Only a minority of 28% believe life will return to normal by the end of this year.
The survey was carried out the week before the Government's road map for lifting Covid-19 restrictions was published.
However, the ESRI believes it provides a good benchmark for people's opinions and expectations on how life will evolve here during the pandemic.
The three restrictions that people considered would have the biggest impact on their lives if lifted were "interaction beyond their household", travelling over longer distances and the opening of non-essential shops and services.
Around half of the people surveyed thought non-essential travel within Ireland would resume by the end of August or before.
Over 38% believed foreign travel would not resume until at least next year. The most popular response towards opening non-essential shops was the end of June.
A clear majority agreed with the view that it would take longer than next year before life went back to normal, with no social distancing or cases of Covid-19 in Ireland.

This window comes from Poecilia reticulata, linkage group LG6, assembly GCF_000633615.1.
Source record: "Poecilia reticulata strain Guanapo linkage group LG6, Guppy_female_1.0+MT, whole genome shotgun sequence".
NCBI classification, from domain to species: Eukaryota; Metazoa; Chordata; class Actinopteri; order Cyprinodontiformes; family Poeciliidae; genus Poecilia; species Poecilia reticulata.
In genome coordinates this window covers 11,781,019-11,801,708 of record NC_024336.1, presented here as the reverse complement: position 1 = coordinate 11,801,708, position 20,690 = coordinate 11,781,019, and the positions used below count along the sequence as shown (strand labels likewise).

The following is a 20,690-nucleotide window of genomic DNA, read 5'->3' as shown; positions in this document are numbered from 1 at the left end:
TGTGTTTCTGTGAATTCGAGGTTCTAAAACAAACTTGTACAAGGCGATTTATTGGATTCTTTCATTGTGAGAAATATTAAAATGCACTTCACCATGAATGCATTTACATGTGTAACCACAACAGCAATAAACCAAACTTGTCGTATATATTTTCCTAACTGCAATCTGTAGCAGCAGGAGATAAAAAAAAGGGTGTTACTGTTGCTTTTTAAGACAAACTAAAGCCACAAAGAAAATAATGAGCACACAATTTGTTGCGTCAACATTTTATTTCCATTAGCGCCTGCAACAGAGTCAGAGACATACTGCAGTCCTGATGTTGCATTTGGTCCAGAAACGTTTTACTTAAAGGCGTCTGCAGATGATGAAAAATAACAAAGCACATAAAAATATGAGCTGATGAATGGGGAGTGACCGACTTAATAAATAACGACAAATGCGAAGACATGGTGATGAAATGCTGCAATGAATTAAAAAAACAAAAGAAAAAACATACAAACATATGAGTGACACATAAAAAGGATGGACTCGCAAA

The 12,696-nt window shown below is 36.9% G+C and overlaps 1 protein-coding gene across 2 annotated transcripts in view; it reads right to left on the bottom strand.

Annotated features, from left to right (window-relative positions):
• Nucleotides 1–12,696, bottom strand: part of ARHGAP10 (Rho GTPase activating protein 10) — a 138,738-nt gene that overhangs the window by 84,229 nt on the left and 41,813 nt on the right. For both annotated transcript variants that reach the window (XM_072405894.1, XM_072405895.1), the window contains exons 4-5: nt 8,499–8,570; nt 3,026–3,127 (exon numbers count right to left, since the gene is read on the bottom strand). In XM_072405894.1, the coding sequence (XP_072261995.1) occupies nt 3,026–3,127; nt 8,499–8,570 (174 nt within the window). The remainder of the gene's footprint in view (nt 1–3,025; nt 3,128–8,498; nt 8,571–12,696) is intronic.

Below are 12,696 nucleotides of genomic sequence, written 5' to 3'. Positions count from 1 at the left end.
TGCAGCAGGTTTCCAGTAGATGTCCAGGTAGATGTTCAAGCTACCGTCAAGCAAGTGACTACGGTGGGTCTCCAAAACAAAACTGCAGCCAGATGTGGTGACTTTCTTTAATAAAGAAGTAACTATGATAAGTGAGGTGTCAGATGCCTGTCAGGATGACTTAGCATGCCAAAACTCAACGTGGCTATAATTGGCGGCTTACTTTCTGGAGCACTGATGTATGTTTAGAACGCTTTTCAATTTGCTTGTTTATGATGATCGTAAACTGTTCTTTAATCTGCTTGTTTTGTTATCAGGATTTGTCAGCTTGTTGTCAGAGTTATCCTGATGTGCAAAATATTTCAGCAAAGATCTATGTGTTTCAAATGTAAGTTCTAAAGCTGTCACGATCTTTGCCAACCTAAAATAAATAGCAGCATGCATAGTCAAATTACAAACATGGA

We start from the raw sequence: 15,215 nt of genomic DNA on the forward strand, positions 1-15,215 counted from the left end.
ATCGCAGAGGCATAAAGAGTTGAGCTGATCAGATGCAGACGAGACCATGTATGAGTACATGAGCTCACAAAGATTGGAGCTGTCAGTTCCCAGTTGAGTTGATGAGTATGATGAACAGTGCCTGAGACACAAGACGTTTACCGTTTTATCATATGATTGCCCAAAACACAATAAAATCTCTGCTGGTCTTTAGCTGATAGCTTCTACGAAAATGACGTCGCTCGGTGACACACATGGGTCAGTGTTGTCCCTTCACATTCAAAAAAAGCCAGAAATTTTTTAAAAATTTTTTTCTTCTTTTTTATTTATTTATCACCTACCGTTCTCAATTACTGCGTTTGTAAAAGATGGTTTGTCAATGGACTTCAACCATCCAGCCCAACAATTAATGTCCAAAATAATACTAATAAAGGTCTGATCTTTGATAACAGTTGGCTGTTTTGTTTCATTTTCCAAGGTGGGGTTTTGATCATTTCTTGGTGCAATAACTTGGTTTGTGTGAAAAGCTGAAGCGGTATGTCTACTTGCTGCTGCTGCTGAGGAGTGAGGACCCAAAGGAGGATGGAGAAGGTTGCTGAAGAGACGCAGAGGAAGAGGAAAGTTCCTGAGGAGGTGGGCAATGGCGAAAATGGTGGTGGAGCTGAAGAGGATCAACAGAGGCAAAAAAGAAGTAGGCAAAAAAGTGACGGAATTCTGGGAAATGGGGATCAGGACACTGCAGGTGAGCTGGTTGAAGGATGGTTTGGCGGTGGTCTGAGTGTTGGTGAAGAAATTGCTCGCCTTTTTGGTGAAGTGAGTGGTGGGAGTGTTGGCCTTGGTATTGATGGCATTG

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One of the most fascinating things about peoples' behaviour in this crisis has been that they are being remarkably selfless, Professor Pete Lunn, Head of Behavioural Research Unit, at the ESRI said.
Speaking on RTÉ's Today with Sarah McInerney, Prof Lunn said their research has shown that people are prioritising things that matter to society generally, ahead of their own personal well-being.
"The vast majority are absorbing that they are in it for the long haul. They see the benefit coming by staying away from each other."
He said while on a personal level people would like to see pubs reopen, many believe that reopening of shops, getting people back to work, and the easing of some travel restrictions are matters that needed to be prioritised.
Prof Lunn said the majority of people believe that "normality will not return until 2021," and the level of clarity of communication by authorities has a direct impact on peoples' willingness to comply with restrictions.
"Throughout this crisis we have seen the benefit of having clarity of communication received. We only have to look at our nearest neighbour to see the effect of poor communication.
"It is absolutely vital that clarity of communication continues. Where communication is clear a large majority will keep complying. We have no reason to believe, based on the date we have, that people won't continue to comply", he said.
In relation to the possible re-imposition of restrictions, Prof Lunn said it is essential that communication is clear about why the restrictions are being reimposed.
"People need the justification. Explaining why a behaviour is being asked of everyone is vital to keeping compliance levels up."